Homoeopathic Treatment for Scleritis

The sclera is the protective outer layer of the eye, which is also the white part of the eye. It’s connected to muscles that help the eye move. 

Scleritis is a disorder in which the sclera becomes severely inflamed and red. It can be very painful. Scleritis is believed to be the result of the body’s immune system overreacting. The type of scleritis you have depends on the location of the inflammation. Most people feel severe pain with the condition, but there are exceptions.


Watson and Hayreh classification to distinguish the different types of scleritis. Classification is based upon whether the disease is affecting the anterior (front) or posterior (back) of the sclera. The anterior forms are most likely to have an underlying illness as part of their cause.

The subtypes of anterior scleritis include:

  • anterior scleritis: the most common form of scleritis
  • nodular anterior scleritis: the second most common form
  • necrotizing anterior scleritis with inflammation: the most serious form of anterior scleritis
  • necrotizing anterior scleritis without inflammation: the rarest form of anterior scleritis
  • posterior scleritis: more difficult to diagnose and detect because it has variable symptoms, including many that mimic other disorders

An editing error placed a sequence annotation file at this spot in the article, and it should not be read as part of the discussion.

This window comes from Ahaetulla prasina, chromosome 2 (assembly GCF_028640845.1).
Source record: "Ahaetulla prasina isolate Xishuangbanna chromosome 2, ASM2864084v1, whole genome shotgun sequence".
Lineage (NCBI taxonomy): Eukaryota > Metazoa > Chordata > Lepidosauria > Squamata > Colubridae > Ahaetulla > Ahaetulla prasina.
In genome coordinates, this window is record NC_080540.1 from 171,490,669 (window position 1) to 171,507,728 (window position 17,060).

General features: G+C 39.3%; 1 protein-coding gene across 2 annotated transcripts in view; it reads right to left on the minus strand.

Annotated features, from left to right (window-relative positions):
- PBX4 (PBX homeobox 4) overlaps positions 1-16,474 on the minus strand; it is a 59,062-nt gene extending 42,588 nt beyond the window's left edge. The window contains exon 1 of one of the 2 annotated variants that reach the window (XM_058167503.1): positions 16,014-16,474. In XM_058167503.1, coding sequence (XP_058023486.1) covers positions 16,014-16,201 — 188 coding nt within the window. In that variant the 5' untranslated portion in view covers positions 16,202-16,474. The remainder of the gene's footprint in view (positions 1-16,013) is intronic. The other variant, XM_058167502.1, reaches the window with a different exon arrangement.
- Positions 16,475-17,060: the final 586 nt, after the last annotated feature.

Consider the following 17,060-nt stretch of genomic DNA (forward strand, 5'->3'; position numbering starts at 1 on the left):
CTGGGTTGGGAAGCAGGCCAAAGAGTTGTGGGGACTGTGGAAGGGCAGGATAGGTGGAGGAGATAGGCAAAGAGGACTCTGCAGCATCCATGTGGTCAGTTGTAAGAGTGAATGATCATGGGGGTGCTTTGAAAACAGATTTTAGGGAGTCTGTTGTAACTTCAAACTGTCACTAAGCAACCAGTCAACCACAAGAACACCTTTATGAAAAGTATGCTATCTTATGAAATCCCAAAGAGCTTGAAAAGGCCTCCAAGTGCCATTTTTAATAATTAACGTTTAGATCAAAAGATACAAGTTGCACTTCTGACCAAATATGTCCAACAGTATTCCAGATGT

Each type of scleritis has similar symptoms, and they can worsen if the condition isn’t treated. Severe eye pain that responds poorly to painkillers is the main symptom of scleritis. Eye movements are likely to make the pain worse. The pain may spread throughout the entire face, particularly on the side of the affected eye.

Other symptoms may include:

  • excessive tearing, or lacrimation
  • decreased vision
  • blurry vision
  • sensitivity to light, or photophobia
  • redness of the sclera, or white portion of your eye

The symptoms of posterior scleritis are not as evident because it does not cause the severe pain as other types. Symptoms include:

  • deep-seated headaches
  • pain caused by eye movement
  • eye irritation
  • double vision

Some people experience little to no pain from scleritis. This may be because they have:

  • a milder case
  • scleromalacia perforans, which is a rare complication of advanced rheumatoid arthritis (RA)
  • a history of using immunosuppressive medications (they prevent activity in the immune system) before symptoms began

There are theories that the immune system’s T cells cause scleritis. The immune system is a network of organs, tissues, and circulating cells that work together to stop bacteria and viruses from causing illness. T cells work to destroy incoming pathogens, which are organisms that can cause disease or illness. In scleritis, they’re believed to begin attacking the eye’s own scleral cells. Doctors still aren’t sure why this happens.


Scleritis may occur at any age. Women are more likely to develop it than men. There’s no specific race or area of the world where this condition is more common.

  • Wegener’s disease (Wegener’s granulomatosis), which is an uncommon disorder that involves inflammation of the blood vessels
  • rheumatoid arthritis (RA), which is an autoimmune disorder causing inflammation of the joints
  • inflammatory bowel disease (IBD), which causes digestive symptoms due to inflammation of the bowel
  • Sjogren’s syndrome, which is an immune disorder known for causing dry eyes and mouth
  • lupus, an immune disorder that causes skin inflammation
  • eye infections (may or may not be related to autoimmune disease)
  • damage to eye tissues from an accident